• Contemporary issues and debates about language use
  • The historical development of language and of English
  • Academic reading, writing and referencing techniques.

Credits: 20

Compulsory module

This module continues your learning from Accelerated British Sign Language 1. You will study BSL at level B1 of the Common European Framework for Languages (CEFR). You will learn to use more sophisticated everyday greetings and understand signed communication to respond and answer simple questions. By the end of the module you will be able to take part in unstructured social conversations in BSL and understand key BLS grammatical features.

Credits: 20

Compulsory module

This module continues your learning from Accelerated British Sign Language 1. You will study BSL at level B1 of the Common European Framework for Languages (CEFR). You will focus on developing your receptive and productive skills. By watching more complex video material you will also enhance your BSL receptive skills. At the end of the module you will have an in depth understanding of BSL grammatical features and be able to communicate on a theme of your choice.

Credits: 20

Compulsory module

The knowledge gained on this module will underpin the Deaf Studies aspects of your degree. You will explore the traditional foundations of Deaf communities and contemporary debates. You will look at a range of topics to gain vital information. These include: Deaf vs. deaf, Deaf or disabled?, the roots of Deaf Culture in the UK and USA and more. 

Credits: 20

Optional module

On this module you will examine the grammatical framework of linguistic structures. You will consider how the elements of this framework relate to meaning. Where possible, you will explore these issues in relation to real texts.

Credits: 20

Optional module

On this module, you will address the worlds linguistic diversity and variation. The module situates the English language within the context of our multilingual world. You will consider Language variation and multilingualism from linguistic, psychological, sociocultural and educational perspectives.

Credits: 20

Optional module

This module introduces the principles of articulatory phonetics. You will explore the description, recognition and production of the sounds and symbols of the International Phonetic Association.

 

Year 2

In your second year, if you are a full time student, you will study:

  • 2 compulsory modules and 1 optional module in semester 1
  • 3 Compulsory modules in semester 2.

You can find out which modules are available in each semester on the Course Specifications.

Optional modules will run if they receive enough interest. It is not guaranteed that all modules will run every year.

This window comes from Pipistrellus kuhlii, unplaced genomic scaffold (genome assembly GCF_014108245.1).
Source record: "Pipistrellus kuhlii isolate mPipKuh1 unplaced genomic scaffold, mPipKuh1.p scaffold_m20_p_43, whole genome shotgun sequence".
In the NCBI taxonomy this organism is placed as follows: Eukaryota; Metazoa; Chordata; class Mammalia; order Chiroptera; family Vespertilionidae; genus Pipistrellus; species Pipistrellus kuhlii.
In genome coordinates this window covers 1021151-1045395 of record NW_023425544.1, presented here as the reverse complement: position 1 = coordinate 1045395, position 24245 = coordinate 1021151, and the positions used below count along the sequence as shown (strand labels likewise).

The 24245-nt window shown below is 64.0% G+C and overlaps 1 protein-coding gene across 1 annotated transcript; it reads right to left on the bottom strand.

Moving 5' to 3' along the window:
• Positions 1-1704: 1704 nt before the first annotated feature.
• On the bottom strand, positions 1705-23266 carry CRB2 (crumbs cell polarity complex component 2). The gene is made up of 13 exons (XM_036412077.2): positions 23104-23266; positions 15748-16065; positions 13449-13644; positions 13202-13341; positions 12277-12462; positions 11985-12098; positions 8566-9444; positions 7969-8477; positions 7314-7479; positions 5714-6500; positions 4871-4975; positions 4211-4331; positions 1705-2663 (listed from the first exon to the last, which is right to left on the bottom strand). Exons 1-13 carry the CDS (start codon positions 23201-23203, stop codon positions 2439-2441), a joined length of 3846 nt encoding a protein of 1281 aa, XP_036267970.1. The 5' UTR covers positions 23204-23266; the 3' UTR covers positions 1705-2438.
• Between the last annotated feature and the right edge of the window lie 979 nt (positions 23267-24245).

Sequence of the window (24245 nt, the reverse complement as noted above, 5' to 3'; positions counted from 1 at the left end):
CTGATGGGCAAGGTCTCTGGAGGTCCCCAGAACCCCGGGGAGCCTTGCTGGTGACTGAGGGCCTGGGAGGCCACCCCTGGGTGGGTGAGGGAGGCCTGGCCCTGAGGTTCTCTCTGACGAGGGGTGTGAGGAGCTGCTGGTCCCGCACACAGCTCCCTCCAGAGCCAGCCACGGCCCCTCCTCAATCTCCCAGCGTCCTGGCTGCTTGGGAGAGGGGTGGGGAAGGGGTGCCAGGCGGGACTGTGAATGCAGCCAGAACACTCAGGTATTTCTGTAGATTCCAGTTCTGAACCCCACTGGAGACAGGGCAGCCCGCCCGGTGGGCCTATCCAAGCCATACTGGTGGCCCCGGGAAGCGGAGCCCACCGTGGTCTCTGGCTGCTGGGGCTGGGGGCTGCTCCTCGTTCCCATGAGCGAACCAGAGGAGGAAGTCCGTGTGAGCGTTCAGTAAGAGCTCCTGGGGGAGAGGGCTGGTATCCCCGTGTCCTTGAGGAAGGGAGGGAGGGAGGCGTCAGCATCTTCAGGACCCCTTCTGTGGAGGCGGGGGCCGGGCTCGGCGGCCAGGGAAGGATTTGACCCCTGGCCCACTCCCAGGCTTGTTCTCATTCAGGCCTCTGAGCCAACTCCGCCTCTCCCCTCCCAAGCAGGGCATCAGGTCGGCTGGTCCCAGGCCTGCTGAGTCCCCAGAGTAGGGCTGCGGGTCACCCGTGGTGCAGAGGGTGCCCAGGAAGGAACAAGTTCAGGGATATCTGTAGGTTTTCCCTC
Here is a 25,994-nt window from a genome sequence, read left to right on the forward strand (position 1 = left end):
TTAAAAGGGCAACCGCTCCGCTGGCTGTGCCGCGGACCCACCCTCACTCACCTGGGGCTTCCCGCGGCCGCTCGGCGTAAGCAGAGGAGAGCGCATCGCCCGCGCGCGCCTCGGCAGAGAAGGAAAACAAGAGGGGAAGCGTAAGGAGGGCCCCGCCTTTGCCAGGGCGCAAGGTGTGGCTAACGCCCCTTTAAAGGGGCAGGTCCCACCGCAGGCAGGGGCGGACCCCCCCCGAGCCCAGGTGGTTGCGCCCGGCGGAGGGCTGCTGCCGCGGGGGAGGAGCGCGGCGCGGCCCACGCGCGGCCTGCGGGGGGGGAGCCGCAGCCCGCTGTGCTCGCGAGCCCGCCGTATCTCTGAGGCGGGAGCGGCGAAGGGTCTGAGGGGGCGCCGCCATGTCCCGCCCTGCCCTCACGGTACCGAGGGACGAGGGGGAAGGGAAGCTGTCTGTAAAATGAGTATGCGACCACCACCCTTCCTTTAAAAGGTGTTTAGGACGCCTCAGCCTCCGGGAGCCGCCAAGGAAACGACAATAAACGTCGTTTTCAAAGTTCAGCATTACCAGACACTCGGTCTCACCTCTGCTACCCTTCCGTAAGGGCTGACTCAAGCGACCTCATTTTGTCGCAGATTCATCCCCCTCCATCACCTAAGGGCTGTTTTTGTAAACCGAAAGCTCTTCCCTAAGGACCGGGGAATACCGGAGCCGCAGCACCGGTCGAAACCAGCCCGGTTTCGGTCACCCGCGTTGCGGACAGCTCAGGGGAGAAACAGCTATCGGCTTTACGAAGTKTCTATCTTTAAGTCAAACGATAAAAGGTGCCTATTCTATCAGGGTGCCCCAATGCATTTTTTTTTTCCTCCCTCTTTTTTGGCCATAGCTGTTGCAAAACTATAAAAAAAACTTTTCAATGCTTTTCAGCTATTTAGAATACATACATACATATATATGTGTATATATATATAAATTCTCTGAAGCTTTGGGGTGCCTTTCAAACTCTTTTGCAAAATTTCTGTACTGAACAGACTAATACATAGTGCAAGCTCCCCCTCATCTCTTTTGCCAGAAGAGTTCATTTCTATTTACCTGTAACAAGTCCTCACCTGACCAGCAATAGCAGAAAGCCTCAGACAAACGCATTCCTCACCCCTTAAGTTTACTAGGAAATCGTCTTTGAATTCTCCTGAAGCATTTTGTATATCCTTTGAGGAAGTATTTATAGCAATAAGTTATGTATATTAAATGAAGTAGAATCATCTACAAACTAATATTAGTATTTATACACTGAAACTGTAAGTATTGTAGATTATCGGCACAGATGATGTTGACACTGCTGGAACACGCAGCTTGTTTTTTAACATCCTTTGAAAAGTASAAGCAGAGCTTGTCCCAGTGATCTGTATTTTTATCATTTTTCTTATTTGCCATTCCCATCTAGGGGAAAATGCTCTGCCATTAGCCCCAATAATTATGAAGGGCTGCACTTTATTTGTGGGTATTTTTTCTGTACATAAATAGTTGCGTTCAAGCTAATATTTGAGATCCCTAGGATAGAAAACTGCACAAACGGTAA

Modules

Credits: 20

Compulsory module

Study how to use British Sign Language (BSL) for educational purposes. You will address appropriate registers for teaching children, young people and adults. You will also study vocabulary relevant to primary, secondary, further and higher education and cover lifelong learning too. The module gives you the chance to learn and practice teaching skills, applying your knowledge in a 10 minute micro-teaching session as part of your assessment. By the end of the module you will be communicating at level B2 on the Common European Framework for Languages (CEFR).

Credits: 20

Compulsory module

On this module you will focus on the sociolinguistic elements of British Sign Language (BSL). The module provides a link between your practical and theoretical modules and gives you the change to undertake small research tasks. You will study:

  • The history of BSL
  • The visual-spatial nature of the language
  • The Deaf community,
  • Culture and language learning
  • Interpreting. 

Credits: 20

Optional module

Develop advanced skills in reading and analysing texts. You will explore how to apply genre, ideology structure, critical reading and discourse when reading. Your broad linguistic perspective will provide insights into how we create and debate meaning in texts.

Credits: 20

Optional module

This module builds on and applies phonetics teaching from your first year. We will introduce you to aspects of phonetics and phonology which support the analysis of varieties of language. These include child phonology and languages other than English.

Credits: 20

Optional module

Apply your linguistic knowledge and explore linguistic diversity in schools and classrooms. You will draw on your knowledge of language acquisition, learning, and language diversity. Explore the concept of language inclusion in schools and how this might work in practice. You will also explore the practice of working with multilingual children who have Special Educational Needs.